Joumal of Family Psychology
2004. Vol. 18, No. 3, 41l—4l9
Copyright 2004 by the American Psychological Association
0893-3200/04/$12.00 D01: l0.l037l0893~3200.l8.3.4ll
Multisystemic Treatment: A Meta-Analysis of Outcome Studies
Nicola M. Curtis and Kevin R. Ronan
Charles M. Borduin
University of Missouri—Columbia
Multisystemic treatment (MST) is a family- and home-based therapeutic approach that has
been found to be effective in treating antisocial youths and that has recently been applied to
youths with serious emotional disturbances. In light of the increasing dissemination of MST,
this review examines the effectiveness of MST by quantifying and summarizing the magni-
tude of effects (treatment outcomes) across all eligible MST outcome studies. Included in a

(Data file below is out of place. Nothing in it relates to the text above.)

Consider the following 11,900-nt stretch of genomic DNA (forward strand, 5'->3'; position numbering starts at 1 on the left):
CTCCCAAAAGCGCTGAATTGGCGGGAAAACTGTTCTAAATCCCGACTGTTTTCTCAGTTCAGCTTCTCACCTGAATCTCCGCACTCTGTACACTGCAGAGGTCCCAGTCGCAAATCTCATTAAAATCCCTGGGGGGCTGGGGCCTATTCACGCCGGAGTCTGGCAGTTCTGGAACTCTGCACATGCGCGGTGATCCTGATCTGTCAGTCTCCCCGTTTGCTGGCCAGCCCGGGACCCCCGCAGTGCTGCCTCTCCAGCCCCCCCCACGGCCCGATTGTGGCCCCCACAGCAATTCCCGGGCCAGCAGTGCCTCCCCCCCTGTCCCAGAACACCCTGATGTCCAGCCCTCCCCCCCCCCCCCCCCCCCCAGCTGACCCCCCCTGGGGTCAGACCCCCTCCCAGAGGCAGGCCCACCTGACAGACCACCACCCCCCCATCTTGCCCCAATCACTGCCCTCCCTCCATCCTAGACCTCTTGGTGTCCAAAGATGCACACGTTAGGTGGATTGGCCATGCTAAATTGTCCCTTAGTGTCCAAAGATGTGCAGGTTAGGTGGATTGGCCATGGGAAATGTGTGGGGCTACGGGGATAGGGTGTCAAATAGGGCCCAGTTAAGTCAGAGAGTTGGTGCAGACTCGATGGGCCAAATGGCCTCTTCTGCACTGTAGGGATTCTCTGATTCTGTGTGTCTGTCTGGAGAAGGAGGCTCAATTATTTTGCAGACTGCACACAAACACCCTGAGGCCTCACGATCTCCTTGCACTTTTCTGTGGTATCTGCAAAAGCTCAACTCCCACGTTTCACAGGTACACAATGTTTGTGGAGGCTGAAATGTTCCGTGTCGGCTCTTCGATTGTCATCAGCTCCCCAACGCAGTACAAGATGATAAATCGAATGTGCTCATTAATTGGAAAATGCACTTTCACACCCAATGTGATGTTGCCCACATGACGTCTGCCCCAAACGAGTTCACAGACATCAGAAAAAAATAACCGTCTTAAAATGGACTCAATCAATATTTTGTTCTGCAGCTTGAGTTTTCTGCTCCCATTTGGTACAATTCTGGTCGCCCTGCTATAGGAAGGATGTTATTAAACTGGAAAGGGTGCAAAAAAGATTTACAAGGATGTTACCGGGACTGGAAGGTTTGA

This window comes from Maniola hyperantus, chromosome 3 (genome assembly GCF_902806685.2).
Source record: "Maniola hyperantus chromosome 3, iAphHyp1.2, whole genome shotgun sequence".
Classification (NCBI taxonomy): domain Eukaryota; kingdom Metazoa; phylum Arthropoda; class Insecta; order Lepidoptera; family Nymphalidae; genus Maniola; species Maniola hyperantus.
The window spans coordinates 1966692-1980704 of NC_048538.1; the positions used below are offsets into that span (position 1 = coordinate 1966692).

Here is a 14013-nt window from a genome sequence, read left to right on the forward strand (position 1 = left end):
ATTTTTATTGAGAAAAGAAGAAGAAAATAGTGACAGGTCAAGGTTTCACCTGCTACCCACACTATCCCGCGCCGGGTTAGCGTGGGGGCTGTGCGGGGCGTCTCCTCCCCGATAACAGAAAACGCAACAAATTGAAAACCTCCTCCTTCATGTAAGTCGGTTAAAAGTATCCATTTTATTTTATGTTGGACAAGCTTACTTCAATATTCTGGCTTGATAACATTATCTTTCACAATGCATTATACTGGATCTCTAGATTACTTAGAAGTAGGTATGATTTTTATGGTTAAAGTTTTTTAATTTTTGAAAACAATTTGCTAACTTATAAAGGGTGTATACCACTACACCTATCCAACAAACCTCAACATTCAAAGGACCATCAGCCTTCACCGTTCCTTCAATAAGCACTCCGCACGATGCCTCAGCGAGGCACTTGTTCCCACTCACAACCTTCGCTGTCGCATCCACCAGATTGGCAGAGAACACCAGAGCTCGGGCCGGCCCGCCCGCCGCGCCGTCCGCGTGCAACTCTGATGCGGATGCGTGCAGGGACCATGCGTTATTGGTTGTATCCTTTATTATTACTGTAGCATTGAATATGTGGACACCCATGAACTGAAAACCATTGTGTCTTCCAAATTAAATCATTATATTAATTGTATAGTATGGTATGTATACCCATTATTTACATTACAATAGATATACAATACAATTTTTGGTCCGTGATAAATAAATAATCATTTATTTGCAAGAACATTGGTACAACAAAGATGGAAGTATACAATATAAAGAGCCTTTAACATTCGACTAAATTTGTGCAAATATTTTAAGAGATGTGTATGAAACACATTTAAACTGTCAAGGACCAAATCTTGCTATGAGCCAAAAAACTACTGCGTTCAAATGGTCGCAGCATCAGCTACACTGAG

meta-analysis were 7 primary outcome studies and 4 secondary studies involving a total of
708 participants. Results indicated that across different presenting problems and samples, the
average effect of MST was d = .55; following treatment, youths and their families treated
with MST were functioning better than 70% of youths and families treated alternatively.
Results also showed that the average effect of MST was larger in studies involving
graduate student therapists (i.e., efficacy studies; d = .81) than in studies with therapists
from the community (i.e., effectiveness studies; d = .26). In addition, MST demonstrated
larger effects on measures of family relations than on measures of individual adjustment
or peer relations.
keywords: antisocial behavior, community—based treatment, juvenile offenders, multisystemic
treatment, treatment adherence, youths
Antisocial behavior in youths represents a complex and
pervasive clinical problem, with large numbers of antisocial
youth coming to the attention of mental health, social wel-
fare, and youth justice systems throughout the western